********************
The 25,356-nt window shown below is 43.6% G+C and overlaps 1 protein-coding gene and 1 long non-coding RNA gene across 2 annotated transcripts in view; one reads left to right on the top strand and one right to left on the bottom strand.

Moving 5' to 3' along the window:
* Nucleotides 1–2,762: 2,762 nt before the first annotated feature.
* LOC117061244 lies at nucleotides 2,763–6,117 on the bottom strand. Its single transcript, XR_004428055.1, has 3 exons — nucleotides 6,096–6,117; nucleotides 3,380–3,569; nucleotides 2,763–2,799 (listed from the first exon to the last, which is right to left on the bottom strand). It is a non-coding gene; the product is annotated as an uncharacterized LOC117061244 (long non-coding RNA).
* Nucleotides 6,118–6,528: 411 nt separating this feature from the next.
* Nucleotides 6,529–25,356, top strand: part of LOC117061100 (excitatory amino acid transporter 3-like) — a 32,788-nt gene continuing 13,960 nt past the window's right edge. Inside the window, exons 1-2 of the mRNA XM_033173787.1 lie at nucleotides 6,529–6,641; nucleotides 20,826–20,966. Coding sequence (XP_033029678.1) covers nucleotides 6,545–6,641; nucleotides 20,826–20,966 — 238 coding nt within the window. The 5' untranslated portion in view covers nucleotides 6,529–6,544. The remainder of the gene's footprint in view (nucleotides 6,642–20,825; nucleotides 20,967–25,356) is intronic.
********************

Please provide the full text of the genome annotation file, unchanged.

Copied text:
The 25,356-nt window shown below is 43.6% G+C and overlaps 1 protein-coding gene and 1 long non-coding RNA gene across 2 annotated transcripts in view; one reads left to right on the top strand and one right to left on the bottom strand.

Moving 5' to 3' along the window:
* Nucleotides 1–2,762: 2,762 nt before the first annotated feature.
* LOC117061244 lies at nucleotides 2,763–6,117 on the bottom strand. Its single transcript, XR_004428055.1, has 3 exons — nucleotides 6,096–6,117; nucleotides 3,380–3,569; nucleotides 2,763–2,799 (listed from the first exon to the last, which is right to left on the bottom strand). It is a non-coding gene; the product is annotated as an uncharacterized LOC117061244 (long non-coding RNA).
* Nucleotides 6,118–6,528: 411 nt separating this feature from the next.
* Nucleotides 6,529–25,356, top strand: part of LOC117061100 (excitatory amino acid transporter 3-like) — a 32,788-nt gene continuing 13,960 nt past the window's right edge. Inside the window, exons 1-2 of the mRNA XM_033173787.1 lie at nucleotides 6,529–6,641; nucleotides 20,826–20,966. Coding sequence (XP_033029678.1) covers nucleotides 6,545–6,641; nucleotides 20,826–20,966 — 238 coding nt within the window. The 5' untranslated portion in view covers nucleotides 6,529–6,544. The remainder of the gene's footprint in view (nucleotides 6,642–20,825; nucleotides 20,967–25,356) is intronic.